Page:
Growing a plum tree from the pit requires cleaning the pit thoroughly and planting it outside in cold-weather climates, or planting it in moss, placing it in a zip-lock bag and keeping it in the refrigerator for six to eight weeks. Begin a plum tree from the pit, which takes about two years to develop into a small plant, with gardening information from a Florida plant enthusiast in this free video on fruit trees.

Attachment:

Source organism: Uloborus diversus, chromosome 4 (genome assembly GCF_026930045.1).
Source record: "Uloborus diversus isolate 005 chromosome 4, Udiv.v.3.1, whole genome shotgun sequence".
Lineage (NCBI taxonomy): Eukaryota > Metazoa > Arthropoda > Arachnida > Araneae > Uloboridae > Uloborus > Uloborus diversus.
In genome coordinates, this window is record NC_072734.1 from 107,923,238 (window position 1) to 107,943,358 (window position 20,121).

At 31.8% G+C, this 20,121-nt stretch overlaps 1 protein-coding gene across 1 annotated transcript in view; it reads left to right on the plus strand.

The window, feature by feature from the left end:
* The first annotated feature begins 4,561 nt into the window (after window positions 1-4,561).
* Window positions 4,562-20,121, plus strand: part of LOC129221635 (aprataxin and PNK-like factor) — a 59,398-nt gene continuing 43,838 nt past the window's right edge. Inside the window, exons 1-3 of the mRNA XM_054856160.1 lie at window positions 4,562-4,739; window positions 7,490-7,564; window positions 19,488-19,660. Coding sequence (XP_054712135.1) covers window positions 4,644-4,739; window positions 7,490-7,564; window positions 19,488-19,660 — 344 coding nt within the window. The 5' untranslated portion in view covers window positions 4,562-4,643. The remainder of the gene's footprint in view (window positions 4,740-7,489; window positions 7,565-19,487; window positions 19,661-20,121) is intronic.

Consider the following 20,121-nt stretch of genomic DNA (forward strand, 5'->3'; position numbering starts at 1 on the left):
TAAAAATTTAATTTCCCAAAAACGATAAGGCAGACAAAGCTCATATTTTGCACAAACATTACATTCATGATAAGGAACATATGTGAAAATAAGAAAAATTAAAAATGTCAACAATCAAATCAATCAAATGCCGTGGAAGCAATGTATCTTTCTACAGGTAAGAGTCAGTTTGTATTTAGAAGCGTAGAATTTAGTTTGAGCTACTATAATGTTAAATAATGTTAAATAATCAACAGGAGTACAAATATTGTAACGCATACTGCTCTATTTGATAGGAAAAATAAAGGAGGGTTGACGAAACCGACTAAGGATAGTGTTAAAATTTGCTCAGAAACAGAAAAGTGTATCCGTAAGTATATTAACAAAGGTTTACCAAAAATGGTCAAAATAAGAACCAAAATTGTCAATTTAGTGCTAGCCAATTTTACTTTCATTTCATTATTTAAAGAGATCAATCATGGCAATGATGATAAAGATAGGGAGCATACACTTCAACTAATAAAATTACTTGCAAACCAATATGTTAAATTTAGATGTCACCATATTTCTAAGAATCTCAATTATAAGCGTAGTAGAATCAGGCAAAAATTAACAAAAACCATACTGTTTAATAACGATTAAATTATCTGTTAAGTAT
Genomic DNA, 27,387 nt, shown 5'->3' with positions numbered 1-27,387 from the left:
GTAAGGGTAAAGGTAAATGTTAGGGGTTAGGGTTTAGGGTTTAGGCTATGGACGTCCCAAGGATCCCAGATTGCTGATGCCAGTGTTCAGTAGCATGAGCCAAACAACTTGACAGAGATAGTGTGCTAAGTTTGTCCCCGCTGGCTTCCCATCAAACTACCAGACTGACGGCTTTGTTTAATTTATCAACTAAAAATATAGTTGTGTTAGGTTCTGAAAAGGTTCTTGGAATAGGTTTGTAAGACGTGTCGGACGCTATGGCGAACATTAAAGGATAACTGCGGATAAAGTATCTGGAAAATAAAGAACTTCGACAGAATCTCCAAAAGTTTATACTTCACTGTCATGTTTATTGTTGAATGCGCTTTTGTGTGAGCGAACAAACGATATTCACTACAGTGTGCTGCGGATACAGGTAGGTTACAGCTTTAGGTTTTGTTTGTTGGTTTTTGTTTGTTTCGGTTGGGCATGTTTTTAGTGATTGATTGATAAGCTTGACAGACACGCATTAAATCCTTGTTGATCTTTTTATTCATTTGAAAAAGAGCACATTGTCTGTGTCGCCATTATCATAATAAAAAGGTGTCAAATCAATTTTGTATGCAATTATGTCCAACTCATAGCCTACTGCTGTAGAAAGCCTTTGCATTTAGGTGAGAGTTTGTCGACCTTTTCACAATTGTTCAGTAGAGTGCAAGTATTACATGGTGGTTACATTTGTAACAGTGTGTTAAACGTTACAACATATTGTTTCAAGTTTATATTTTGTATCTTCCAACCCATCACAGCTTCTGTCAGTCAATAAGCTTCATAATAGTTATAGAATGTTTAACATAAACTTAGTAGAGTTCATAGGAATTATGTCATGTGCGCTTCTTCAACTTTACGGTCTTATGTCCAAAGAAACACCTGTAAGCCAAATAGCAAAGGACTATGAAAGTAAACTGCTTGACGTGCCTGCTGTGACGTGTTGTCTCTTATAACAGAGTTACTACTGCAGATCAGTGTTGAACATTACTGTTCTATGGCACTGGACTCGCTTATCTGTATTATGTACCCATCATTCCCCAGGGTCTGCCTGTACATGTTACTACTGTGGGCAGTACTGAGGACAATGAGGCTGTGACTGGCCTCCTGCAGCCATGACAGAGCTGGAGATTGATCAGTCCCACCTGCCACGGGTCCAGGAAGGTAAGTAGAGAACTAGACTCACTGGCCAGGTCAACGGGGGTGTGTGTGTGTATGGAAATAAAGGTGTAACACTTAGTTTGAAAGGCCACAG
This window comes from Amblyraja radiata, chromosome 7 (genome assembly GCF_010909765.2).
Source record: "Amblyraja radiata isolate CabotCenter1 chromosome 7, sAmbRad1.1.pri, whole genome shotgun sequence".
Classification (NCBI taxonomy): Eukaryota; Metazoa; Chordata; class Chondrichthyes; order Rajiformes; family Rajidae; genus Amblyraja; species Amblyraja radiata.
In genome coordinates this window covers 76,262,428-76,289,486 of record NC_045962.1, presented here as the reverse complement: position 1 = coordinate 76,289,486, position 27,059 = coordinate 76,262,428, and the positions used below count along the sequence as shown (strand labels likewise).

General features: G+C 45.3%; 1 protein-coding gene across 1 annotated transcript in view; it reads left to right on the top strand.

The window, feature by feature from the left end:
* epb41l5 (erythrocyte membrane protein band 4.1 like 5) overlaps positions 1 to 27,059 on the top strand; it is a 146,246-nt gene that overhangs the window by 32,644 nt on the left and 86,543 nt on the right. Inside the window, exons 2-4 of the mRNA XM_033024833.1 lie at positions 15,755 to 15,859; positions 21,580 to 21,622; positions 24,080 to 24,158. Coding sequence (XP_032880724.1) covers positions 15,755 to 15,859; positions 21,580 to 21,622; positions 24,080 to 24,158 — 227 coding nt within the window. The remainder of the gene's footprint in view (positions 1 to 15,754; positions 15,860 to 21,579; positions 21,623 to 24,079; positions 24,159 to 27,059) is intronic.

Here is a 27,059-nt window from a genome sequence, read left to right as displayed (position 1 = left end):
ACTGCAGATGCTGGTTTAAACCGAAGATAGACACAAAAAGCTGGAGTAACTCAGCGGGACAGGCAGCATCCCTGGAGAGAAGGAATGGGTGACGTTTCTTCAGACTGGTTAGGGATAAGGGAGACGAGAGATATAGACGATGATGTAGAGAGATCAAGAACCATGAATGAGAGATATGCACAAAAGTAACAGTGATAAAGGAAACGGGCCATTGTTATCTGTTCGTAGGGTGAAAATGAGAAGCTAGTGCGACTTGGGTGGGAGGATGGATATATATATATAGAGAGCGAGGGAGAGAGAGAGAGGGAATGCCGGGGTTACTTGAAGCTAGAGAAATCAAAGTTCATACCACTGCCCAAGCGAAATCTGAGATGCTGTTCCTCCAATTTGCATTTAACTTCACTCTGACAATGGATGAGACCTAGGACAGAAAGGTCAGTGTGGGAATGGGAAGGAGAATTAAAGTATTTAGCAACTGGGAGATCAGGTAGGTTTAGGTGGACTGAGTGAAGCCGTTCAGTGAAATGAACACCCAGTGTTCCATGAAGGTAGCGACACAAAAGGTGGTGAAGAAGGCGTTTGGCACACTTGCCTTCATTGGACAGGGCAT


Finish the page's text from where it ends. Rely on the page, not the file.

Hi, I'm Charles Boning, author of Florida's Best Fruiting Plants. I'm talking to you today, from Jene's Tropicals, and we're going to talk about growing a plum tree from a pit, and I'm standing between two nice plum trees here. It's relatively easy to grow a plum from a pit, although most commercial plums are reproduced by budding. When you select a plum, you take the pit out of it. You make sure you clean the pit thoroughly of all debris, and then what you do, is you set it in a pail of water. Those pits that float are generally to be discarded, they won't germinate. Those that sink, are usually viable seeds. At that point, what you want to do, is if you're up north, you want to plant the plant outside, after the first frost, about three inches deep, and you may need to cover it with some sort of a hard wire cloth or something like that, to prevent the squirrels from getting at it. If you live however in Florida, Hawaii, or Southern California, where you don't get a whole lot of cold temperatures, you can still grow a plum from a pit, and the way you do it, is through cold stratification. Essentially what that requires, is you place the pit in stagnant moss and sand, or some other medium, you put it in sealable plastic baggies, stick it in the refrigerator, for from six to eight weeks. After that, you simply plant it in the ground, or plant it out in the greenhouse, and in another two years or so, you'll have nice plum plants like this. I'm Charles Boning, and that's how you plant a plum from a seed.
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